12 JANUARY 1839, Page 1


TILE published accounts of the revenue for the year and quarter just closed exhibit an unexpected improvement. According to Mr. 13raiso Rim's atatelaent, there is an increase on the quarter of 547,331/., and of 1,075,203/. on the year. The items which make up the increase are these—

Customs £328,445 Excise 69,776 Stamps 180,774 Post-Of8ce 7,257 Crown, Lands 170,000 Miscellaneous 16,011 Repayments of Advances ou Public Works, Lm- test and other monies 325,870 £1,098,133 Deduct decrease on the Assessed Taxes 22,930 £1,075,203

From this total two large deductions must at once be made : the rents of Crown Lands, now for the first time brought into the ac- count, and the repayments of loans, amounting together to 495,870/. —nearly half of the surplus. The large sum put down as the pro- duce of Crown Lands induced the suapicion that some of the pro- perty had been sold, and the proceeds carried to the account of in- come ; but the Tretisury journals asaert positively that the 170,0001. Is rent and nothing else. Perhaps some arrears of rent have been collected during the past year : on this point the said journals con- vey no information. It is also remarkable, that at a period when the demands for assistance from Government in the execution of public works are constant and pressing, there should be so large a surplus of repayments in 1838 over those of 1837. The additional grant of last session would scarcely seem to have been needed. But be this as it may, the mere accident of holding so much money at the pre- sent time, which will again be lent out in loans, does not entitle the Chancellor of the Exchequer to take credit for it as an improve- ment in the revenue.

Still there will remain upwards of half a million of increased receipts over those of the preceding year ; and for 328,445/. of this Mr. RICE is indebted to the Customs. As the importations of corn have been considerable, it was natural, in the absence of spe- cific information, to ascribe the favourable returns of the Customs department to duties paid on foreign wheat. But here again the Downing Street newspapers put forth a contradiction, coupled with an extraordinary statement. The corn-duties yielded less in 1838 than in 1837 by 405,0001.; the produce in 1838 being only 183,0001., whereas in 1837 it was 588,000/. That the smaller sum Should be the amount of receipts in the year just closed, is not in- credible ; but that nearly 600,000/. should have been paid for duties on corn in 1837 is astonishing. On referring to our own file at the undermentioned periods of the year 1:?37, we find the following average prices and duties—

March 25th average price 568. 5d.; duty 308. 8d. June 24th 56 4 ... 30 8 September 30th 57 8 ... 29 8

December 29th 53 5 ... 33 8 To have taken corn out of bond at any period of the year 1837, would have been ruinous ; and if the Globe's statement of the amount of duties received is not false, the suspicion arises, that, for the sake of obtaining a supply of money and swelling his receipts, the Chancellor of the Exchequer permitted a large quantity of corn to be released from the King's warehouses at a lower rate of duty than the law fixed. On this supposition, the shortness of the stocks on hand in 1838 would be partly accounted for. The matter requires explanation. If there is any mistake, or if we wrong Mr. SPRING RICE by suspecting him of the irregularity suggested, it is because the account furnished to the public is almost incomprehensible. The plan on which it is made out gives scope for tricks ; and the . very remarkable declaration of the Treasury journalist, coupled with the known state of the corn-market, and Mr. RICE'S reputa- tion for management, does, in the absence of official information, engender doubts, which ought to be promptly cleared up.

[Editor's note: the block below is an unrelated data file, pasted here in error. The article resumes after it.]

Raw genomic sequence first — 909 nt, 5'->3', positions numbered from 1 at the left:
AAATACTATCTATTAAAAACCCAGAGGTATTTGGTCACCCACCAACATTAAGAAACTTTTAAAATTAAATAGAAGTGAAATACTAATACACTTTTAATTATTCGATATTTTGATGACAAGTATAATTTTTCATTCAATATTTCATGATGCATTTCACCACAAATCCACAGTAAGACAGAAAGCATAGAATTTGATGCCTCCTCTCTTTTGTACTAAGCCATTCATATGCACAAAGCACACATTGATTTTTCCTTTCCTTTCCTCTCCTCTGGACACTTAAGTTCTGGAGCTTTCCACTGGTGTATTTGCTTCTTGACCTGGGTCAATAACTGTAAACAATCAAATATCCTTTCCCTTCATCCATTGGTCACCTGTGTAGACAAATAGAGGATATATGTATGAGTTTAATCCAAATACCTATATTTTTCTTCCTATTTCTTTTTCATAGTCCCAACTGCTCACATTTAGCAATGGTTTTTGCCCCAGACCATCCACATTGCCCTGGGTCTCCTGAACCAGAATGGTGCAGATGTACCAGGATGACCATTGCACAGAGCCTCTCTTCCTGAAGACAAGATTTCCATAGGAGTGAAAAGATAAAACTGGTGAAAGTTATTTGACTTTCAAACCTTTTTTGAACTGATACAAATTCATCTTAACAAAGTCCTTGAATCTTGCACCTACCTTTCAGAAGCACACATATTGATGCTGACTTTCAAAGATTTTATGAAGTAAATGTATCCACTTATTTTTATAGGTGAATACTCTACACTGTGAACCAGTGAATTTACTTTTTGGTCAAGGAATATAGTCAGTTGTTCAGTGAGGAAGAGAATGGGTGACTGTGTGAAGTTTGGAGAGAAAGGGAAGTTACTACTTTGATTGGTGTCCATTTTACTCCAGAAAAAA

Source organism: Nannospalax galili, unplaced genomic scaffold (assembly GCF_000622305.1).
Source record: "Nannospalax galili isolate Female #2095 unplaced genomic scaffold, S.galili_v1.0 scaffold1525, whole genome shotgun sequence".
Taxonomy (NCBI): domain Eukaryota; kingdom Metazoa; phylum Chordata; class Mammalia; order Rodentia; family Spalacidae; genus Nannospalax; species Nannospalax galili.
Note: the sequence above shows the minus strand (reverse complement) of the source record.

From income let us turn to expenditure. It is from a

notice issued by the Commissioners for the Reducti6a oi the Na- tional Debt, (who now enjoy as complete sinecures as the Stewards of the Chiltern Hundreds) that the surplus of expenditure over income for the year ending 10th October 1838, amounted to 795,8351. 19s. 61-d. ; so that there is no sum applicable to the dimi- nution of the Debt. But this three-quarters of a million is a mere trifle in comparison with the sums which Parliament will be asked for, to defray the expense of military and naval operations in Canada and elsewhere. Sir FRANCIS HEAD'S disbursements for various pur- poses will, we guess, surprise the country by their amount ; and the cost of the last outbreak will be reckoned by milions. It appears that the Chancellor of the Exchequer requires 5,680,000/. to pay the January Dividends' and that he must borrow it from the Bank. Before new taxes can be imposed and collected, there must be very large payments beyond the ordinary receipts, on account of Canada and the Eastern operations. The Government is sinking deeper into debt ; and an intelligible and honest exposi- tion of the financial condition and prospects of the country ought to be required from Ministers immediately on the assembling of Parliament. The Exchequer department requires the direction of a sound, vigorous, and honest administrator, in whom the public can place confidence.